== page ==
If you have worked with youth for any period of time you have encountered a student who discloses, for the first time, that they are the victim of abuse, that they engage in some form of at-risk behaviors, are contemplating suicide, or a myriad of other statements/behaviors that require acute attention.  But often in our ministry training we are not taught how to respond to crisis as it is revealed to us.  The following are guidelines for Frontline workers; people like you and I who are faced with students in crisis.

 

Be Understanding 

  • Many of the problems kids have are complex and multidetermined and the emergence of these behaviors and their subsequent maintainance have typically been reinforced by biological, psychological, and social factors over the course of years.  We must be quick to listen.  Do not respond from a reactive place of shock, fear, or revulsion.  This will drive the student away or compile more shame on their already fragile spirit.

 

Know Your Role 

  • Most maladaptive behaviors are external symptoms of deeper problems and often these deeper problems are not issues we are trained to handle.  We MUST know our limitations.  Too often we trespass into areas that we are not equipped to handle ourselves, let alone lead someone else through.
  • Be an educator.  Though we are not experts in treating certain problems we can learn about them.  Educate students, parents, volunteers, and staff on signs and symptoms of specific problems. (i.e, long-sleeve shirts in inclimate weather is a sign that student may be hiding scars from self-injury).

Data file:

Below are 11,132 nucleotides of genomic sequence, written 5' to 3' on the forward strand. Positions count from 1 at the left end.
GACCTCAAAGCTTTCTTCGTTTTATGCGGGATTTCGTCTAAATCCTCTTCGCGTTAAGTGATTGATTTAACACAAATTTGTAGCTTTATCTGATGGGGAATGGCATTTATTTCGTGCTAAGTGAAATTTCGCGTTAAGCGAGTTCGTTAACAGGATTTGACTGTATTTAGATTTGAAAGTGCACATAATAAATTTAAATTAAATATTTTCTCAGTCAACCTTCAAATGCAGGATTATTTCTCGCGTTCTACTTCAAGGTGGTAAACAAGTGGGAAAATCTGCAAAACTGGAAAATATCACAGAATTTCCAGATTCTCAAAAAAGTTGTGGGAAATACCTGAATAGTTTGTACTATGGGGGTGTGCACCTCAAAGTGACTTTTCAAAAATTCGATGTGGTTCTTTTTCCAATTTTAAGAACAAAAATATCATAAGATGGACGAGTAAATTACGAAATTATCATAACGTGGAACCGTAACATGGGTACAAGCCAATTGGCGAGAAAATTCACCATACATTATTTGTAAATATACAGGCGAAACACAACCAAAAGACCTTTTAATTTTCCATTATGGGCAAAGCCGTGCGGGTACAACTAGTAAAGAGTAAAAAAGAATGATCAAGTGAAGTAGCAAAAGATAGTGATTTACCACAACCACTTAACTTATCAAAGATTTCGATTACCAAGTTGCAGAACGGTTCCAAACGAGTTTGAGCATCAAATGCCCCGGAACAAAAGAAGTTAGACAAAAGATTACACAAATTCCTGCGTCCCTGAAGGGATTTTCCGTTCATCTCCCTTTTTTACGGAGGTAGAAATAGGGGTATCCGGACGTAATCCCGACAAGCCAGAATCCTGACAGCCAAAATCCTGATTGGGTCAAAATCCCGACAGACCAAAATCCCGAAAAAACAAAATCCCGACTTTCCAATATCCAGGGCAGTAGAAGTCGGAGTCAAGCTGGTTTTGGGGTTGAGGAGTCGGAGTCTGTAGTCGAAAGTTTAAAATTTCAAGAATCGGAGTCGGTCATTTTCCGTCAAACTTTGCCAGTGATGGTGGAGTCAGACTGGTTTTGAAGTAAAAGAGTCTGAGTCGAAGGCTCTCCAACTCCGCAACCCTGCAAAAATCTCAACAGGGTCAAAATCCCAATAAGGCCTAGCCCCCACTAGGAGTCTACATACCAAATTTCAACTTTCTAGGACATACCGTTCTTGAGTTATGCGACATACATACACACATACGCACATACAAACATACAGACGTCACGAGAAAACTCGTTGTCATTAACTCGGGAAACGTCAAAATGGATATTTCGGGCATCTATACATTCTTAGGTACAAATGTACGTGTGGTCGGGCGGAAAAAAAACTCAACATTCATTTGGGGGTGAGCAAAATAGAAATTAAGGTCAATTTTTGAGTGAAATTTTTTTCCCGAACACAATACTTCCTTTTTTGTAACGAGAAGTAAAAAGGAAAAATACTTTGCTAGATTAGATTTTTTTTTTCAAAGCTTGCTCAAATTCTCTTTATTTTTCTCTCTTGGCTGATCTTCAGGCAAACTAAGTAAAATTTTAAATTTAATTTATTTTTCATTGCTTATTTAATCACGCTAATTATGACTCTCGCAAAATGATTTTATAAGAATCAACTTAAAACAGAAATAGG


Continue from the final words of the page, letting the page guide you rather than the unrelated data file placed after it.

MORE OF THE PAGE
• Linking systems and coordinating care.  Connecting your student and their family to needed services such as social service agencies, food pantries, domestic violence shelters, healthcare, etc.
  • Serving as a conduit to treatment.  If the problems are severe then counseling is likely necessary.  You coordinating that connection and providing ongoing support or even being involved in the counseling as a support relationship is essential in the healing process.  This may be the most important thing you do for your student.
  • Primacy of relationship.  Your presence will say more about your love for the student than anything you do.
  • Prayer goes without saying but don’t under estimate the power of prayer.  We are told that wherever two or more are gathered in the name of Christ, He is present.  Pray!  Pray regularly.  Pray with fever and faith.  Teach your student and their family, if they don’t know how, to pray as well.

 

Sit In The Front Car

  • There’s no denying you’re getting on a rollercoaster.  You might as well strap into the front car. You will traverse high highs and low lows.  Be prepared for paradoxical behavior and irrational thinking.  Remain in the present with your student.  You will learn to do a balancing act between acceptance vs. change (accepting the student where they are at but trying to move them forward), unwavering centeredness vs. passionate flexibility (remaining calm in the middle of chaos), and nurturing vs. benevolent demanding (providing support, sensitivity, and compassion while setting and maintaining boundaries).

*We’ll explore that last paragraph in a different post at a later time.

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